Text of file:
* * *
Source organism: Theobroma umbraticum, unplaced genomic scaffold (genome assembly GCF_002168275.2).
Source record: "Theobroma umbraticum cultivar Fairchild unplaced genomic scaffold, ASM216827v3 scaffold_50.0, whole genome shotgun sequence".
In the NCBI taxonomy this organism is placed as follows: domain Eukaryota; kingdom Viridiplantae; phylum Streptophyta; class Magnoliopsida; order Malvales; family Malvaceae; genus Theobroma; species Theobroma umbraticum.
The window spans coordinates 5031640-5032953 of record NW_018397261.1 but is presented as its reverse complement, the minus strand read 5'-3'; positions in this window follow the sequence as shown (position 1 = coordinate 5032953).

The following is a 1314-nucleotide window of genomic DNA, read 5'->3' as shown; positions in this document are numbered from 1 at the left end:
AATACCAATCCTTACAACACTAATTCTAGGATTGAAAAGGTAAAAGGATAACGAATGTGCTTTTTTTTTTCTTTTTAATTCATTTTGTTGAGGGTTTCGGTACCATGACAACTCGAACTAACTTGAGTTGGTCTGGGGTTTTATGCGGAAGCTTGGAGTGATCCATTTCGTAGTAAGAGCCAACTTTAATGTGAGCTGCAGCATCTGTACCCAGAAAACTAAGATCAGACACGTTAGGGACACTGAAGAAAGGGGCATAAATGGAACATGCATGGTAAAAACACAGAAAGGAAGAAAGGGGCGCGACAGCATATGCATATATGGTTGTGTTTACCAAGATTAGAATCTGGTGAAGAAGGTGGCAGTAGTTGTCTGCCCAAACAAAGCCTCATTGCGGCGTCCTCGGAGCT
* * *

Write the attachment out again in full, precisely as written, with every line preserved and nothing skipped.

Source organism: Theobroma umbraticum, unplaced genomic scaffold (genome assembly GCF_002168275.2).
Source record: "Theobroma umbraticum cultivar Fairchild unplaced genomic scaffold, ASM216827v3 scaffold_50.0, whole genome shotgun sequence".
In the NCBI taxonomy this organism is placed as follows: domain Eukaryota; kingdom Viridiplantae; phylum Streptophyta; class Magnoliopsida; order Malvales; family Malvaceae; genus Theobroma; species Theobroma umbraticum.
The window spans coordinates 5031640-5032953 of record NW_018397261.1 but is presented as its reverse complement, the minus strand read 5'-3'; positions in this window follow the sequence as shown (position 1 = coordinate 5032953).

The following is a 1314-nucleotide window of genomic DNA, read 5'->3' as shown; positions in this document are numbered from 1 at the left end:
AATACCAATCCTTACAACACTAATTCTAGGATTGAAAAGGTAAAAGGATAACGAATGTGCTTTTTTTTTTCTTTTTAATTCATTTTGTTGAGGGTTTCGGTACCATGACAACTCGAACTAACTTGAGTTGGTCTGGGGTTTTATGCGGAAGCTTGGAGTGATCCATTTCGTAGTAAGAGCCAACTTTAATGTGAGCTGCAGCATCTGTACCCAGAAAACTAAGATCAGACACGTTAGGGACACTGAAGAAAGGGGCATAAATGGAACATGCATGGTAAAAACACAGAAAGGAAGAAAGGGGCGCGACAGCATATGCATATATGGTTGTGTTTACCAAGATTAGAATCTGGTGAAGAAGGTGGCAGTAGTTGTCTGCCCAAACAAAGCCTCATTGCGGCGTCCTCGGAGCT